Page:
Like the man said, "It's better to rule in Hell than to serve in Heaven".

8. What would you do if you saw what was happening in that pumpkin patch?

Run to the nearest phone booth (do they still have those things?) and call Doc Savage and led him and his aids take care of things.

9. When it comes to the paranormal--from ghosts to spells--what do you believe in?

I believe that people will believe in anything if it relieves them of responsibility, gives them power and wealth, or lets them feel superior.
I've never seen any evidence or experienced anything out of the ordinary in my life. I won't go so far and say that the supernatural doesn't exist. But I wouldn't bet any money on it. I dearly love the concepts, but I've never  personally experienced anything that would make a believer out of me.
And once again, I won't lie. I'd wet myself if I actually would see a ghost or UFO.
And I do have an irrational fear of the Mothman and Grays.

10. Which of your stories, if any, would you like to see as a film or TV show?

I'd love to see Steven Spielberg film "Indian Summer" (which I'll be doubling in length this year.), slap my name across the front, and give me a great big check!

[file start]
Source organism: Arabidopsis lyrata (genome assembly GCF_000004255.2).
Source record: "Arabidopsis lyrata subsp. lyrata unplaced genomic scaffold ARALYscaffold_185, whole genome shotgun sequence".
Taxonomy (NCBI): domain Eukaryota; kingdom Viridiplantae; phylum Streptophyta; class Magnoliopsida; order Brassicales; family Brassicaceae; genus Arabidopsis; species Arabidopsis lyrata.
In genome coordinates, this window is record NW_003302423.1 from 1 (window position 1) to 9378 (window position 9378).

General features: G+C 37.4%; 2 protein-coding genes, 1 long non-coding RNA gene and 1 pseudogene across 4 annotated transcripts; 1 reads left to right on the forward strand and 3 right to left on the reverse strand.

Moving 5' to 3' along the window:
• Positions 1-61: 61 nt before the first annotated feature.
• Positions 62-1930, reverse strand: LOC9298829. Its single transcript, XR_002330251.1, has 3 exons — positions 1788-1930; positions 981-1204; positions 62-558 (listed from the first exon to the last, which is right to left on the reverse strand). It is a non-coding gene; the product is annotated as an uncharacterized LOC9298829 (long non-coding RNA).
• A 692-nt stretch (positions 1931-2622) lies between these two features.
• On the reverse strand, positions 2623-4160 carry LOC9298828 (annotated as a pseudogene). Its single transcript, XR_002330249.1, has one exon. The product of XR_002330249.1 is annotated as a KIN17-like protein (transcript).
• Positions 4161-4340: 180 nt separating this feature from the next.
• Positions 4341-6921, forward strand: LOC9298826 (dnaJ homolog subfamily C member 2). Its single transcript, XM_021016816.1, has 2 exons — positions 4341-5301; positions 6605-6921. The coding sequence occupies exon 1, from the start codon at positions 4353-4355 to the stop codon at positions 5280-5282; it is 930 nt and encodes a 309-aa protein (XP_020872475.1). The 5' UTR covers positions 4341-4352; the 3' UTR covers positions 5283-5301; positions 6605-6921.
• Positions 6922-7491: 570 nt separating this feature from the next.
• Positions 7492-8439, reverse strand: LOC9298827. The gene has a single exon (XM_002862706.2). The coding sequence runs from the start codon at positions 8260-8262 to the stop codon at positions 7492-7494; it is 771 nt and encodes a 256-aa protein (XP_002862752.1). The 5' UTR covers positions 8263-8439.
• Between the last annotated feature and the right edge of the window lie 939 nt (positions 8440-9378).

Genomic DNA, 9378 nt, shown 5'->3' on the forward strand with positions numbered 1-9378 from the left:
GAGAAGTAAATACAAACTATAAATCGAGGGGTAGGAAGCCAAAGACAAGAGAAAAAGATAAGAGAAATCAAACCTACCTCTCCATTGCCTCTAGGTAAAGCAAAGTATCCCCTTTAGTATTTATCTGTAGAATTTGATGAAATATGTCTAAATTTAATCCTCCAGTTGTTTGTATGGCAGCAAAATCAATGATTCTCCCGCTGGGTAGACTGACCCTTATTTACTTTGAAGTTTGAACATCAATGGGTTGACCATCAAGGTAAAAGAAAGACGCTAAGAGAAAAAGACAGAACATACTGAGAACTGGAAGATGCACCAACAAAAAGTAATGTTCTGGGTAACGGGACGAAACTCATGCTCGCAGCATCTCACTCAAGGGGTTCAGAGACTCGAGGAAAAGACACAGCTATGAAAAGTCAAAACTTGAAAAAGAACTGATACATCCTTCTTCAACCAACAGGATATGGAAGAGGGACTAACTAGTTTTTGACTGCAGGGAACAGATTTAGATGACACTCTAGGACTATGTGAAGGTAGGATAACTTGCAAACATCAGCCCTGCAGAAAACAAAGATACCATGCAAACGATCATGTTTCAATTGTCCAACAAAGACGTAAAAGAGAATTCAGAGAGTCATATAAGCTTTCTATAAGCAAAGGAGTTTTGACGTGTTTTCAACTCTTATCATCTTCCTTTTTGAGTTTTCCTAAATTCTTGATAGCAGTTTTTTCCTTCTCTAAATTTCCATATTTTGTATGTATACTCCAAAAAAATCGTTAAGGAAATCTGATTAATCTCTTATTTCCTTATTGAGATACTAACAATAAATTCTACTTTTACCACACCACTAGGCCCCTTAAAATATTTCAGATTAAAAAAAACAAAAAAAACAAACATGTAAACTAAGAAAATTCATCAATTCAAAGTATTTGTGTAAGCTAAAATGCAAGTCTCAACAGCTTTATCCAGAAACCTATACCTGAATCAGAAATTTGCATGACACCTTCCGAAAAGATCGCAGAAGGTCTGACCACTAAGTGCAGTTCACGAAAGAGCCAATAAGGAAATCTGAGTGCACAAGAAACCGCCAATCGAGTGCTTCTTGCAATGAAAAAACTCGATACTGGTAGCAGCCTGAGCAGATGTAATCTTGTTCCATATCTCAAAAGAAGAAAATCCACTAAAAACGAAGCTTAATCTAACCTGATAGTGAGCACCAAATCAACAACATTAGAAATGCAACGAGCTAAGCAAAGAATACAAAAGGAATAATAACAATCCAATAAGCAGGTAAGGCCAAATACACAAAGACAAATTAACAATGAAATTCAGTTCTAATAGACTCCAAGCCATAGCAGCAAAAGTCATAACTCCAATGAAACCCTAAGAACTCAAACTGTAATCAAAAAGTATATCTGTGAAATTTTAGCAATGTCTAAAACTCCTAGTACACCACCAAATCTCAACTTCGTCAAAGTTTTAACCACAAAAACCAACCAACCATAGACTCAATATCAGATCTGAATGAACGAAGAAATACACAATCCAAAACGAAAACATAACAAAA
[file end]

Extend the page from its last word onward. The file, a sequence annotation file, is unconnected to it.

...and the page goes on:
11. Where do you see yourself and your career in the next ten years?

A regular name in the smaller presses with a reputation for writing competent and entertaining stories.

12. What would you be doing if you weren't writing?

Being horribly frustrated at not being creative at something.
I also suffer from a terrible case of "Hey! Look at me!"

13. Can you tell KSR what you're working on next?

I'm wrapping up the first draft of what started out as a straight forward Halloween (did I mention that I'm crazy about Halloween?) story. It had now morphed into a 25K word Dark Fantasy novella. It's of another small town/Ohio/Autumn story that has grown beyond my original intentions.